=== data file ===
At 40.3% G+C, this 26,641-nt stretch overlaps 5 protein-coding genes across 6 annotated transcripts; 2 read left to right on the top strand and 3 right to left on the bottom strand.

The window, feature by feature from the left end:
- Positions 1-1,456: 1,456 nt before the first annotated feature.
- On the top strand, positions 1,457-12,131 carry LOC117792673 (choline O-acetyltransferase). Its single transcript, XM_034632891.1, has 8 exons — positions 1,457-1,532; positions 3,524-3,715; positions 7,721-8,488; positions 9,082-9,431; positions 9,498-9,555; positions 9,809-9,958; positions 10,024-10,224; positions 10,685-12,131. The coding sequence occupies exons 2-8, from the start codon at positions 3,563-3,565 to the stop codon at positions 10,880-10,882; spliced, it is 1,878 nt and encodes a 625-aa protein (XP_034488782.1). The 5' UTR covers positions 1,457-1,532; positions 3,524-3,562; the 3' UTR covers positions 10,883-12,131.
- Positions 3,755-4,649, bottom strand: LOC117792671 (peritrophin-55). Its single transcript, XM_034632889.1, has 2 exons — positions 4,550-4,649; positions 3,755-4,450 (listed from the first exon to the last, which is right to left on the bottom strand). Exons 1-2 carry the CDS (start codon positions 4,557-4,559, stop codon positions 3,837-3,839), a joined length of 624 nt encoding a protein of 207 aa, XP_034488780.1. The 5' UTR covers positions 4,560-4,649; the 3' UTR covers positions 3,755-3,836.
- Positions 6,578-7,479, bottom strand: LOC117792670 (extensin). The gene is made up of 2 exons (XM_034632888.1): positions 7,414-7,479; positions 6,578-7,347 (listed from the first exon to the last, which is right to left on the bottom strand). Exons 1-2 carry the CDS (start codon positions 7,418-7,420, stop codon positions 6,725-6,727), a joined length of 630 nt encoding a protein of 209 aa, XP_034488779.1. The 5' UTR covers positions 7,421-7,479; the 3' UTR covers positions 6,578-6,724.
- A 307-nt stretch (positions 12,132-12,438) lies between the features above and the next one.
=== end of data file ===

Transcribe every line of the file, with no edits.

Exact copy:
At 40.3% G+C, this 26,641-nt stretch overlaps 5 protein-coding genes across 6 annotated transcripts; 2 read left to right on the top strand and 3 right to left on the bottom strand.

The window, feature by feature from the left end:
- Positions 1-1,456: 1,456 nt before the first annotated feature.
- On the top strand, positions 1,457-12,131 carry LOC117792673 (choline O-acetyltransferase). Its single transcript, XM_034632891.1, has 8 exons — positions 1,457-1,532; positions 3,524-3,715; positions 7,721-8,488; positions 9,082-9,431; positions 9,498-9,555; positions 9,809-9,958; positions 10,024-10,224; positions 10,685-12,131. The coding sequence occupies exons 2-8, from the start codon at positions 3,563-3,565 to the stop codon at positions 10,880-10,882; spliced, it is 1,878 nt and encodes a 625-aa protein (XP_034488782.1). The 5' UTR covers positions 1,457-1,532; positions 3,524-3,562; the 3' UTR covers positions 10,883-12,131.
- Positions 3,755-4,649, bottom strand: LOC117792671 (peritrophin-55). Its single transcript, XM_034632889.1, has 2 exons — positions 4,550-4,649; positions 3,755-4,450 (listed from the first exon to the last, which is right to left on the bottom strand). Exons 1-2 carry the CDS (start codon positions 4,557-4,559, stop codon positions 3,837-3,839), a joined length of 624 nt encoding a protein of 207 aa, XP_034488780.1. The 5' UTR covers positions 4,560-4,649; the 3' UTR covers positions 3,755-3,836.
- Positions 6,578-7,479, bottom strand: LOC117792670 (extensin). The gene is made up of 2 exons (XM_034632888.1): positions 7,414-7,479; positions 6,578-7,347 (listed from the first exon to the last, which is right to left on the bottom strand). Exons 1-2 carry the CDS (start codon positions 7,418-7,420, stop codon positions 6,725-6,727), a joined length of 630 nt encoding a protein of 209 aa, XP_034488779.1. The 5' UTR covers positions 7,421-7,479; the 3' UTR covers positions 6,578-6,724.
- A 307-nt stretch (positions 12,132-12,438) lies between the features above and the next one.